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UN waffles furiously on biofuels

Bureaucrats wedge themselves on well-oiled fence

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The United Nations has produced a comprehensive report into the future of biofuels which, despite being the result of much research and consultation with all 30 of its agencies, doesn't come to a conclusion about whether biofuels will be a good thing or not.

A few sample quotes from the 64-page document (pdf):

"Critical natural systems could either be greatly enhanced or further degraded by expanded modern bioenergy production.

"Expanded bioenergy use could affect household and national food security in positive or negative ways, depending on the situation."

"Depending on the type of crop grown, what it is replacing, and the methods of cultivation...bioenergy can have negative or positive effects.

"Assuming oil prices remain high and major breakthroughs in reducing production costs occur, it may even be possible to achieve negative CO2-abatement costs."

Of course, assuming that diplomatic salaries and privileges remain respectable and major breakthroughs in bureaucratic culture occur, reports like this may become much more useful. But let's not be cynical:

"Over-generalising about the future of of bioenergy would be both futile and disrespectful to readers, in particular decision-makers," the international brains remind us.

Even so, they do over-generalise a little: "Policy changes must be implemented thoughtfully, to avoid problems," they say.

It's possible that some decision-makers could find advice like this a bit futile - even disrespectful.

All that said, the UN thinkers do draw a very broad-brush picture of the biofuel world, stating a few widely-accepted truths.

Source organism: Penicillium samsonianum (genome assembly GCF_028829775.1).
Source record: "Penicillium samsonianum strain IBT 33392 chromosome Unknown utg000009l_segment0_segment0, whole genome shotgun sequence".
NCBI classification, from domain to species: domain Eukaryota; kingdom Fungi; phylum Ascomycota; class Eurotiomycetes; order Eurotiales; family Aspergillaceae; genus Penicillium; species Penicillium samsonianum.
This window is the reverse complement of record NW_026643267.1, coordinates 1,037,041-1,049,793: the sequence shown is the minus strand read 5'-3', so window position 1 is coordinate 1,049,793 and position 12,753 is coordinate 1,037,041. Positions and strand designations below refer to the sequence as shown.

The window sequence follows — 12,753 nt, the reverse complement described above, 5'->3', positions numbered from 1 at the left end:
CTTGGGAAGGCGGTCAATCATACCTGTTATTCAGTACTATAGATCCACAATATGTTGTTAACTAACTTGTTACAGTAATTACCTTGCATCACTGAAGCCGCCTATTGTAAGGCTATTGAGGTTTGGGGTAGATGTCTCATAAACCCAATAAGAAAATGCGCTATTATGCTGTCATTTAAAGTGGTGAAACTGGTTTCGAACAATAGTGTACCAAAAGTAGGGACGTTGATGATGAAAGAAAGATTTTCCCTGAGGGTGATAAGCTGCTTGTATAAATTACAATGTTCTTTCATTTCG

They say that the best way to reduce environmental damage using present biofuel tech is to employ the energy in static combined-heat-and-power (CHP) systems, not liquid transport fuels.

They warn that using food crops like maize for biofuels risks starving the world's poor as rich Westerners could be willing to pay more for vehicle fuel than Third-Worlders can afford for their groceries.

The spectre is raised of further deforestation and elimination of virgin habitats in developing nations as the human race seeks to expand its energy supply by growing energy crops.

It's not all gloom, though. Biofuel could advance women's liberation, at least. Sort of.

"Women who have access to modern fuels face a lighter cooking burden, which frees up more time to pursue educational, social and economic opportunities," according to the UN. "They are also more likely to have the chance to partake in wider networks...through enhanced access to radio, television, and other communications technologies."

There you have it, ladies. Biofuels can make your cooking tasks lighter, letting you spend more time watching the telly. Remember to flame the UN, not the Reg!

The UN lads also made a statement which could stir up controversy among more conventional greens, whose plans for the future often envisage the human race striving to use less energy overall than it does now.

"No country in modern times has substantially reduced poverty in the absence of massive increases in energy use," says the UN. "Countries with higher incomes and higher human development indexes also tend to be those with higher energy consumption...basic energy services for cooking and heating, lighting, communication, water pumping, and food processing are particularly important."

Or to put it another way, if the world's swarming poor folk are ever going to live like wealthy Westerners, we're going to be using a lot more energy, not less. The UN isn't alone in wondering if that can actually happen - and if so, where all the juice is going to come from. ®

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